Senior Software Engineer Google
AI Frameworks & Compilers. Now: Vulkan compute, IREE, MLIR. Previous: Vulkan graphics, SPIR-V toolchain.
The initial blog post in this series captured my overall take on the evolution trends of compilers and IRs. It also touched on LLVM IR, SPIR-V, and MLIR, explaining the problems they are addressing and design focuses thereof. Today I will expand on MLIR and talk about its dialect hierarchy for machine learning (ML) compilers systematically.
Compilers are often critical components in various development toolchains that boosts developer productivity. A compiler is normally used as a monolithic black box that consumes a high-level source program and produces a semantically-equivalent low-level one. It is still structured inside though; what flows between internal layers are called intermediate representations (IRs). IRs are critical to compilers. Like there are many compilers, there are also many IRs in use. I’m fortunate to have direct experience with three major schools of IRs or infrastructures thus far—LLVM IR, SPIR-V, MLIR, particularly extensively for the last two, where I both joined development in an early stage. So I’d like to write a series of blog posts to log down my understanding of compilers and IRs. Hopefully it could be beneficial to others.
This blog post talks about how to generate performant code for convolution ops using MLIR’s multiple levels of abstractions and transformations. I initially created it for targeting ARM Mali GPUs in IREE. But given it is just direct tiling and vectorization, it should be widely applicable. I will walk through the lowering steps, so if you are interested to know how to organize MLIR’s various dialects/patterns together to achieve similar tasks, this blog post might also be useful.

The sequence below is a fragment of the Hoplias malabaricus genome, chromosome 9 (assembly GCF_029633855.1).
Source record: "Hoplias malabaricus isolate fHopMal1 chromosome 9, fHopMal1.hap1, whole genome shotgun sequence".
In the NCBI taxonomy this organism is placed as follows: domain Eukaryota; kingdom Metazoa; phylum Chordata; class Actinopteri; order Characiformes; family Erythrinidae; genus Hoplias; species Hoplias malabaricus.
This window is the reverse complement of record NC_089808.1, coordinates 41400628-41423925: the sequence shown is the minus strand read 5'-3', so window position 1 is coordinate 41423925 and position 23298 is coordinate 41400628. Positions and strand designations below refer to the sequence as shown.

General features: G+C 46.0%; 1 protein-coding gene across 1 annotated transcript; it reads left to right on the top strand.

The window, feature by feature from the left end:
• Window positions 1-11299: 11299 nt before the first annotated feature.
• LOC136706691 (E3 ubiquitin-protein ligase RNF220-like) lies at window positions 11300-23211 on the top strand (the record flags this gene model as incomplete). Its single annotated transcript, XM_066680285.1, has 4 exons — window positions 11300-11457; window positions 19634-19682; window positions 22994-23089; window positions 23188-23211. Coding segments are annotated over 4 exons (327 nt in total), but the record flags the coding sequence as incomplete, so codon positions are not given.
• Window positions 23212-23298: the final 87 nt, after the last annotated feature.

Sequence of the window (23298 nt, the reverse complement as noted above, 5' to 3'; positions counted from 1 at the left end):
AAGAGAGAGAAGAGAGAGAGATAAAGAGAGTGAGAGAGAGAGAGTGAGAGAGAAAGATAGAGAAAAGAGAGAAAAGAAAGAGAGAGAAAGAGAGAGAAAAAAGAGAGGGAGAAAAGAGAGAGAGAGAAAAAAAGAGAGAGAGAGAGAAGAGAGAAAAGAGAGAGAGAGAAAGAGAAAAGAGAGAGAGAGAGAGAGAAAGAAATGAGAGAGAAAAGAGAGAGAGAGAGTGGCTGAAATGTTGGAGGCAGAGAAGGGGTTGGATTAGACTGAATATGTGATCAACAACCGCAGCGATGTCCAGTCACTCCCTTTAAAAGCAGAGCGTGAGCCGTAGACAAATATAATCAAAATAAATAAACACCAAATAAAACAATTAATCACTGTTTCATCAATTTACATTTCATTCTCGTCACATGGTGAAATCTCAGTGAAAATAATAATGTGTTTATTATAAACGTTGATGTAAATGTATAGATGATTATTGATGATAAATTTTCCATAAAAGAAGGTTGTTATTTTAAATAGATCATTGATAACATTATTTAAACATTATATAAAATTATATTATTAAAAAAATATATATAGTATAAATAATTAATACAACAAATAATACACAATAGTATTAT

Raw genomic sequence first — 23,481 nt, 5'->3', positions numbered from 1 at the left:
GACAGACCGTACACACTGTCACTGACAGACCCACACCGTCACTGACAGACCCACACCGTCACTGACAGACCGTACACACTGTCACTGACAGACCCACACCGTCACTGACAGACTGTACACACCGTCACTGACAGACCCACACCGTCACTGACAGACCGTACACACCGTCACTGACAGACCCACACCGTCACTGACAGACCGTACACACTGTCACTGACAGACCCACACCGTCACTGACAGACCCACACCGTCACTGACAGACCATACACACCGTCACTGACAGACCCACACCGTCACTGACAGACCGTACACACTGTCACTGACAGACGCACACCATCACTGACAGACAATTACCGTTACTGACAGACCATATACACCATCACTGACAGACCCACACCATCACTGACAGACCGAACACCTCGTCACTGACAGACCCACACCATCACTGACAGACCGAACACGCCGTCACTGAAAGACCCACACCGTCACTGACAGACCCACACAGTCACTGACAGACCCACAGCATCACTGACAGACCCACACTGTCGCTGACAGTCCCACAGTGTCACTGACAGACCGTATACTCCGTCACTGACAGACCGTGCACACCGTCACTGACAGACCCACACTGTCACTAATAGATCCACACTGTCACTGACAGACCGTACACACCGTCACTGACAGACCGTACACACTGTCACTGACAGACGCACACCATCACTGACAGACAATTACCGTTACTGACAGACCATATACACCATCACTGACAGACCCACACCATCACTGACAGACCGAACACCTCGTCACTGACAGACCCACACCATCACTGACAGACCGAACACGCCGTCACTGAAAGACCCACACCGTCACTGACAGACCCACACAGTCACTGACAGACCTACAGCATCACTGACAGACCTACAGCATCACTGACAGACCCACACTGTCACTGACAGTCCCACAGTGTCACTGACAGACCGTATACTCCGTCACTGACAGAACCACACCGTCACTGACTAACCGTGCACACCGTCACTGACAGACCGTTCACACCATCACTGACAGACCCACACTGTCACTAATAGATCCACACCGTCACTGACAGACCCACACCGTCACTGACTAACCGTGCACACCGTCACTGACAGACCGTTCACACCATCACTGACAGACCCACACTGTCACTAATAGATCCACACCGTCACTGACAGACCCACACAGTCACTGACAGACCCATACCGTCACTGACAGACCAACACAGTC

Today I would like to describe one way to build a scalable and frictionless benchmarking pipeline for Android native libraries, aiming to support different benchmark and device variants. It is for open source projects, so it composes public services, commonly free under such conditions. The ingredients are cloud virtual machines for building, local single board computers (e.g., Raspberry Pi) for hosting Android devices and executing benchmarks, a Dana server for keeping track of benchmark results of landed changes, and Python scripts for posting benchmark comparisons to pull requests. A Buildkite pipeline chains them together and drives the full flow.
Nowadays GPUs are utilized for both graphics rendering and general-purpose compute (GPGPU). For the latter, CUDA is the indisputable leading solution. Though, with so many other GPU vendors, the quest for a GPGPU standard never stops. OpenCL was a great attempt and is used widely; but still it falls short on many aspects. Given the success of Vulkan in graphics and it being both a graphics and compute API, one would wonder whether it can actually be the next-generation GPGPU standard. I certainly believe so; but the road is not full of roses.